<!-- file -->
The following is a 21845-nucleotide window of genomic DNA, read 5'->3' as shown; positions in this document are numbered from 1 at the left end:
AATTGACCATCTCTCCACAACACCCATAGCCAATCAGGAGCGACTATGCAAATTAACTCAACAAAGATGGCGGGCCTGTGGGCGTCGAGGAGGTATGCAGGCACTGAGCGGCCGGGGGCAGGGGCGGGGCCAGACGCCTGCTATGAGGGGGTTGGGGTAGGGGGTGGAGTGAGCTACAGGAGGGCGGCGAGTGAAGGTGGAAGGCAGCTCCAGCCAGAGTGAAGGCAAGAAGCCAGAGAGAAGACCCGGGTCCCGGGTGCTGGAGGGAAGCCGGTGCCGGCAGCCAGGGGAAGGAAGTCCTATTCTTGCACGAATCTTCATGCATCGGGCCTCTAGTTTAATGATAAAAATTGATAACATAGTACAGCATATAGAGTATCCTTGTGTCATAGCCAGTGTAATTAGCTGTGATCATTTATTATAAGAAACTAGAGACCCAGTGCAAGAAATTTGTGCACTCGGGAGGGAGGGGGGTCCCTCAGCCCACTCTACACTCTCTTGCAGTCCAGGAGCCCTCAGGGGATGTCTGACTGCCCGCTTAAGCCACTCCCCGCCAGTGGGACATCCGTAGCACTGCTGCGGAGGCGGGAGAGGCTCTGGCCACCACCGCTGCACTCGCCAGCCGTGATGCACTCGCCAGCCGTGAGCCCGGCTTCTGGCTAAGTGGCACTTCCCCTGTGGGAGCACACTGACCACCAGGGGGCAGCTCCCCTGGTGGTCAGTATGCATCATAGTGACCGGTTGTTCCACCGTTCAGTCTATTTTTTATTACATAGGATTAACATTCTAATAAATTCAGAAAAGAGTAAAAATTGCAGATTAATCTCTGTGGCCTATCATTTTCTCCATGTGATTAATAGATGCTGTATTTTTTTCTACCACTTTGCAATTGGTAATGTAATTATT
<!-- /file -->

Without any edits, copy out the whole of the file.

The following is a 21845-nucleotide window of genomic DNA, read 5'->3' as shown; positions in this document are numbered from 1 at the left end:
AATTGACCATCTCTCCACAACACCCATAGCCAATCAGGAGCGACTATGCAAATTAACTCAACAAAGATGGCGGGCCTGTGGGCGTCGAGGAGGTATGCAGGCACTGAGCGGCCGGGGGCAGGGGCGGGGCCAGACGCCTGCTATGAGGGGGTTGGGGTAGGGGGTGGAGTGAGCTACAGGAGGGCGGCGAGTGAAGGTGGAAGGCAGCTCCAGCCAGAGTGAAGGCAAGAAGCCAGAGAGAAGACCCGGGTCCCGGGTGCTGGAGGGAAGCCGGTGCCGGCAGCCAGGGGAAGGAAGTCCTATTCTTGCACGAATCTTCATGCATCGGGCCTCTAGTTTAATGATAAAAATTGATAACATAGTACAGCATATAGAGTATCCTTGTGTCATAGCCAGTGTAATTAGCTGTGATCATTTATTATAAGAAACTAGAGACCCAGTGCAAGAAATTTGTGCACTCGGGAGGGAGGGGGGTCCCTCAGCCCACTCTACACTCTCTTGCAGTCCAGGAGCCCTCAGGGGATGTCTGACTGCCCGCTTAAGCCACTCCCCGCCAGTGGGACATCCGTAGCACTGCTGCGGAGGCGGGAGAGGCTCTGGCCACCACCGCTGCACTCGCCAGCCGTGATGCACTCGCCAGCCGTGAGCCCGGCTTCTGGCTAAGTGGCACTTCCCCTGTGGGAGCACACTGACCACCAGGGGGCAGCTCCCCTGGTGGTCAGTATGCATCATAGTGACCGGTTGTTCCACCGTTCAGTCTATTTTTTATTACATAGGATTAACATTCTAATAAATTCAGAAAAGAGTAAAAATTGCAGATTAATCTCTGTGGCCTATCATTTTCTCCATGTGATTAATAGATGCTGTATTTTTTTCTACCACTTTGCAATTGGTAATGTAATTATT